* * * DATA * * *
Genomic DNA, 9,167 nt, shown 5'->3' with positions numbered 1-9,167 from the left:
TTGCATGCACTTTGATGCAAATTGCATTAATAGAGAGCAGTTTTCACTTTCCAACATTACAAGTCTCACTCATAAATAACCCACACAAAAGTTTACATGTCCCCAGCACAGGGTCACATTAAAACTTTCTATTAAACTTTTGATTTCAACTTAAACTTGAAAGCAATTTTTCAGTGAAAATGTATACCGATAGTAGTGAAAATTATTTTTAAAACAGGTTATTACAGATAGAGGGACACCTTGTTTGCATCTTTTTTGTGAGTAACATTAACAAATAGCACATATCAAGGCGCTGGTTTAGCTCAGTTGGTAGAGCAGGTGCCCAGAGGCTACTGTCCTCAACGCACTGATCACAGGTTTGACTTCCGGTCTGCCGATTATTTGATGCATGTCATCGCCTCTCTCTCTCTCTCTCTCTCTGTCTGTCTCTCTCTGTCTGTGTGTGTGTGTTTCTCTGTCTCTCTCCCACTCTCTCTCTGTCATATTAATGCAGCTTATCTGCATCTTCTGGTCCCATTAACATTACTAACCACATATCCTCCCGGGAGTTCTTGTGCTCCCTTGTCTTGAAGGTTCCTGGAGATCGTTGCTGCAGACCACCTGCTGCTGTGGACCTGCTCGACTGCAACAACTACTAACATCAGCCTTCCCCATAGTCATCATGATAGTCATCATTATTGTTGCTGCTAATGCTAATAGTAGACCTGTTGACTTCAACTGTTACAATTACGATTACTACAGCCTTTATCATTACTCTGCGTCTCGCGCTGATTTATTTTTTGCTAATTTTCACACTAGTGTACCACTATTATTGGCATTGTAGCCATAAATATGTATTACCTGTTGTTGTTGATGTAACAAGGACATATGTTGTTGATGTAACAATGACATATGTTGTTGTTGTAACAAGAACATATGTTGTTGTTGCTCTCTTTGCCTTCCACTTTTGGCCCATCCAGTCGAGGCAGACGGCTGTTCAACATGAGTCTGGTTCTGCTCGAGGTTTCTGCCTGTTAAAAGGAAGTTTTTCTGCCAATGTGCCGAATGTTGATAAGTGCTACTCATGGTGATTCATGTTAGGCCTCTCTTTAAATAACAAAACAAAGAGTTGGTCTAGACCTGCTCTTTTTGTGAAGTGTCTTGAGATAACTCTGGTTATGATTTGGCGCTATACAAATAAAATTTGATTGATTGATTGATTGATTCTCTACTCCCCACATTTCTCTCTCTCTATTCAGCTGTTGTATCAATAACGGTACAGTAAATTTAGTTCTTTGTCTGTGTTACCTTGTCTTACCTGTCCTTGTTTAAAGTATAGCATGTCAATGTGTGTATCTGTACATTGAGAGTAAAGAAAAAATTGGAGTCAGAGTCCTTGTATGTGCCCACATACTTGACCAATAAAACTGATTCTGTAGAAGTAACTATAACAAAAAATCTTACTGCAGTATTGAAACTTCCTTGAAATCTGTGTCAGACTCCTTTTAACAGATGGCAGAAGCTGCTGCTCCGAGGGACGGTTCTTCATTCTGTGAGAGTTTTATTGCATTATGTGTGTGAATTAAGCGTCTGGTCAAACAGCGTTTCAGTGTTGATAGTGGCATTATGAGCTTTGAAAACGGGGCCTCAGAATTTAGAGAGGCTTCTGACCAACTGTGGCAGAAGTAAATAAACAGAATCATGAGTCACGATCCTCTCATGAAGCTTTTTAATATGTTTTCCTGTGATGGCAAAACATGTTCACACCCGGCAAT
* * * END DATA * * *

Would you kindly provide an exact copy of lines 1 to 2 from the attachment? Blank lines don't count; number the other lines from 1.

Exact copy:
Genomic DNA, 9,167 nt, shown 5'->3' with positions numbered 1-9,167 from the left:
TTGCATGCACTTTGATGCAAATTGCATTAATAGAGAGCAGTTTTCACTTTCCAACATTACAAGTCTCACTCATAAATAACCCACACAAAAGTTTACATGTCCCCAGCACAGGGTCACATTAAAACTTTCTATTAAACTTTTGATTTCAACTTAAACTTGAAAGCAATTTTTCAGTGAAAATGTATACCGATAGTAGTGAAAATTATTTTTAAAACAGGTTATTACAGATAGAGGGACACCTTGTTTGCATCTTTTTTGTGAGTAACATTAACAAATAGCACATATCAAGGCGCTGGTTTAGCTCAGTTGGTAGAGCAGGTGCCCAGAGGCTACTGTCCTCAACGCACTGATCACAGGTTTGACTTCCGGTCTGCCGATTATTTGATGCATGTCATCGCCTCTCTCTCTCTCTCTCTCTCTGTCTGTCTCTCTCTGTCTGTGTGTGTGTGTTTCTCTGTCTCTCTCCCACTCTCTCTCTGTCATATTAATGCAGCTTATCTGCATCTTCTGGTCCCATTAACATTACTAACCACATATCCTCCCGGGAGTTCTTGTGCTCCCTTGTCTTGAAGGTTCCTGGAGATCGTTGCTGCAGACCACCTGCTGCTGTGGACCTGCTCGACTGCAACAACTACTAACATCAGCCTTCCCCATAGTCATCATGATAGTCATCATTATTGTTGCTGCTAATGCTAATAGTAGACCTGTTGACTTCAACTGTTACAATTACGATTACTACAGCCTTTATCATTACTCTGCGTCTCGCGCTGATTTATTTTTTGCTAATTTTCACACTAGTGTACCACTATTATTGGCATTGTAGCCATAAATATGTATTACCTGTTGTTGTTGATGTAACAAGGACATATGTTGTTGATGTAACAATGACATATGTTGTTGTTGTAACAAGAACATATGTTGTTGTTGCTCTCTTTGCCTTCCACTTTTGGCCCATCCAGTCGAGGCAGACGGCTGTTCAACATGAGTCTGGTTCTGCTCGAGGTTTCTGCCTGTTAAAAGGAAGTTTTTCTGCCAATGTGCCGAATGTTGATAAGTGCTACTCATGGTGATTCATGTTAGGCCTCTCTTTAAATAACAAAACAAAGAGTTGGTCTAGACCTGCTCTTTTTGTGAAGTGTCTTGAGATAACTCTGGTTATGATTTGGCGCTATACAAATAAAATTTGATTGATTGATTGATTGATTCTCTACTCCCCACATTTCTCTCTCTCTATTCAGCTGTTGTATCAATAACGGTACAGTAAATTTAGTTCTTTGTCTGTGTTACCTTGTCTTACCTGTCCTTGTTTAAAGTATAGCATGTCAATGTGTGTATCTGTACATTGAGAGTAAAGAAAAAATTGGAGTCAGAGTCCTTGTATGTGCCCACATACTTGACCAATAAAACTGATTCTGTAGAAGTAACTATAACAAAAAATCTTACTGCAGTATTGAAACTTCCTTGAAATCTGTGTCAGACTCCTTTTAACAGATGGCAGAAGCTGCTGCTCCGAGGGACGGTTCTTCATTCTGTGAGAGTTTTATTGCATTATGTGTGTGAATTAAGCGTCTGGTCAAACAGCGTTTCAGTGTTGATAGTGGCATTATGAGCTTTGAAAACGGGGCCTCAGAATTTAGAGAGGCTTCTGACCAACTGTGGCAGAAGTAAATAAACAGAATCATGAGTCACGATCCTCTCATGAAGCTTTTTAATATGTTTTCCTGTGATGGCAAAACATGTTCACACCCGGCAAT